Sunday, April 26, 2009

Heavenly Sword

Heavenly Sword is the perfect game to play if you love God of War I & II, and need something new to play before God of War III. The combat is smooth and fairly unique. The cinematic visual quality is fantastic. Acting is top notch, and the story isn’t half bad. In fact I’m going to get the negatives out of the way early so I can just keep on praising this game. Playing through the game takes about six hours, and the enemies are not challenging or diverse.

Players take on the role of Nariko. She is the daughter of Shen—the leader of the clan that protects the Heavenly Sword. There clan is under attack by King Bohan. He is the evil king overlord who has conquered all of the other clans in the region. Nariko doesn’t want dear old daddy, or her lovable adopted sister Kai to become slaves of Bohan. During the final siege she becomes desperate and wields the Heavenly Sword. This sword grants her the power of the gods, but kills her in about five days. The game begins at this moment where Nariko first kills with the Heavenly Sword and ends with her death.

So what makes a sword heavenly? Is it a relic of some ancient deity who performed amazing feats of valor? Did Kratos get with Nariko, and decided she was worthy of a parting gift? Is it just really really shiny? The Heavenly Sword is three weapons in one. The light attacks turn the weapon into chains with blades on the ends. This produces a whirl wind like effect that can easily hit multiple enemies at once. The medium attacks utilize two halves of the sword that combine into a large single blade for the heavy attacks. Switching between weapons is simple and allows players to easily pull off combos using all three forms of the Heavenly Sword. It was very satisfying to charge an army of people, stun the immediate circle with a quick light attack, and then target a few weaklings with a devastating heavy attack.

The combat gets even deeper with finishing moves, aerial attacks, counters, and a slew of objects to throw at enemies. When Nariko scores enough kills she can perform a devastating finishing move that can instantly kill numerous enemies. These moves have three levels of intensity and vary between light, medium, and heavy attacks. Aerial attacks are not as destructive as the finishing moves, but they add nice variety to the games combat. The counter system is simplistic yet effective. Nariko blocks when she is not on the offensive, and players can counter enemies by pressing an attack button immediately after blocking an attack. The mini-cut scenes that ensue are very appealing and differ between the three forms of the Heavenly Sword.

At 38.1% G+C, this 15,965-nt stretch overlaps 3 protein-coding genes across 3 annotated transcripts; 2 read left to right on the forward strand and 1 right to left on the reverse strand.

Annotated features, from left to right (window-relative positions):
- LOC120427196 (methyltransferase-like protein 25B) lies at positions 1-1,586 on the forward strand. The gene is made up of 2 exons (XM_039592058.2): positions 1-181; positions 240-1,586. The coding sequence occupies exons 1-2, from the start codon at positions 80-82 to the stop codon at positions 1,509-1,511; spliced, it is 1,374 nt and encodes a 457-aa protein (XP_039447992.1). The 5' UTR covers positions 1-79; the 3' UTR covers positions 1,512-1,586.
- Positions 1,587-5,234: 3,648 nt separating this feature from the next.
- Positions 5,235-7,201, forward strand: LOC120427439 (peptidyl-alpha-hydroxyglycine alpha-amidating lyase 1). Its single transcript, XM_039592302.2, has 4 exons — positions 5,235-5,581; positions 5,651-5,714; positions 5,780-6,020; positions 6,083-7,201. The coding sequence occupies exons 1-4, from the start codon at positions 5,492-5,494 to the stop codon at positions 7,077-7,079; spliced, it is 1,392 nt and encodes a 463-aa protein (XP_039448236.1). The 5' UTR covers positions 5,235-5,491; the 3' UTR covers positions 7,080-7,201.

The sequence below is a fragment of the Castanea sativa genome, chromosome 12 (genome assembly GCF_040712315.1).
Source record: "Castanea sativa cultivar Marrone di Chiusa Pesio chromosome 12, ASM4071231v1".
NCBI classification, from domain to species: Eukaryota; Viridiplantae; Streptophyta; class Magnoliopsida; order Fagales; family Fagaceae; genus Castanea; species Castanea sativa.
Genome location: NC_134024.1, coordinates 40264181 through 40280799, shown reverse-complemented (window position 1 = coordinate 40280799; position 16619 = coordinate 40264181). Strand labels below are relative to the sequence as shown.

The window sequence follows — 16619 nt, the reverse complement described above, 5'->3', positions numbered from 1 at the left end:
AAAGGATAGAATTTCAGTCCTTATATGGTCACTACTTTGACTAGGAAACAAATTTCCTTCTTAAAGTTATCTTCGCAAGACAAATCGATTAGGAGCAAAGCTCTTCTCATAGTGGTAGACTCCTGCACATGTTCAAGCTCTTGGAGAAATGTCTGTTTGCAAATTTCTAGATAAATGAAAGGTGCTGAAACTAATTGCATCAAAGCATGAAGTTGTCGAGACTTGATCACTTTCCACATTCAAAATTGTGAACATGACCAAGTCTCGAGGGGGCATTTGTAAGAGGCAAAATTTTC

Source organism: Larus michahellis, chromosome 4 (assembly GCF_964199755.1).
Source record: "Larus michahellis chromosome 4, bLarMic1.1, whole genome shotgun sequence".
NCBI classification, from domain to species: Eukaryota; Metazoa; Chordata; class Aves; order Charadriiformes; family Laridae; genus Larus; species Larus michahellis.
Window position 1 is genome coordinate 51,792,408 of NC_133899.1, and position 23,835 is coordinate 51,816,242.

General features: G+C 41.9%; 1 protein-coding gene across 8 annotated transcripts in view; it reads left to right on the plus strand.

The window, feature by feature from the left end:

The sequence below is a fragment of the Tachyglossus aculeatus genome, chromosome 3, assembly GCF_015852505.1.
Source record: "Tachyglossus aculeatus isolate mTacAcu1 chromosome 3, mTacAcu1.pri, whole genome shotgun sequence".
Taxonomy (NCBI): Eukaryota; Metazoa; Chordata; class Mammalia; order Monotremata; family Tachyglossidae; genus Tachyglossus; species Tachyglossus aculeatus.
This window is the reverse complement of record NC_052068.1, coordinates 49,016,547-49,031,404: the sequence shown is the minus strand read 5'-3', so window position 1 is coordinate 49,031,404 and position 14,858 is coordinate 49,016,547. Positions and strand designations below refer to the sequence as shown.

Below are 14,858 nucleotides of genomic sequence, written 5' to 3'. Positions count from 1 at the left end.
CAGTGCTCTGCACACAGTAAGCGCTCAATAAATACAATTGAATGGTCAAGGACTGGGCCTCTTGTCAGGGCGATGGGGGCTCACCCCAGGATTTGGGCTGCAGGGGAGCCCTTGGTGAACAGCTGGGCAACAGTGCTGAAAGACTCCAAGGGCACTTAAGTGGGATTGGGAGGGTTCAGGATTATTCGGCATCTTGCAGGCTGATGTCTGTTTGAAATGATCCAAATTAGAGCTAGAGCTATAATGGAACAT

Throughout her journey Nariko will kill many men. Luckily it was all in self defense, and every one who does die at her hands leaves a present. Nariko can pick up fallen weapons, bodies, shields, and hats. Hell she can even fire large cannons and crossbows. Why would she want to do this? Well it turns out she has a wicked arm, and when ever Nariko (or Kai) uses a projectile they can slow down time to accurately aim the death device. This feature is utilized in numerous segments that range from simple puzzles to defending a castle under siege by Bohan’s armies. This feature is annoying at first because it relies on the six-axis controller feature of the PS3, but once that feature is deactivated players can use the analog sticks for better precision.

So after reviewing the fantastic depth and variety of the combat system I have concluded that a sword is heavenly if it makes you a super bad ass. Supreme power, however, is not the only thing that Heavenly Sword offers. In her quest Nariko will travel through snowy mountains, lush forests, and sprawling cities. The visuals are gorgeously epic. The story is also well done. Voice attacking by such talent as Andy Serkis (King Bohan) and Anna Tov (Nariko), combined with amazing motion capture cinematics, make each cut scene engaging as well as appealing. Finally, the boss encounters are unique and entertaining. This is really surprising given the lack of variety for the average solider. Each boss fight is a combination of quick time events and open combat. They all end differently, and I was especially pleased with the ending of the Flying Fox.

Heavenly Sword has everything that a gamer could want in an action packed hack and slash adventure. There are beautiful women and environments. Boss fights are extremely satisfying, and is complimented by a well thought out, diverse, and fluid combat system. The story is presented through high quality cut scenes, and great voice acting. The game is epically fun. If it was only a bit longer, then it would have received a perfect score. A 4.8 out of 5, however, is nothing to be ashamed of.

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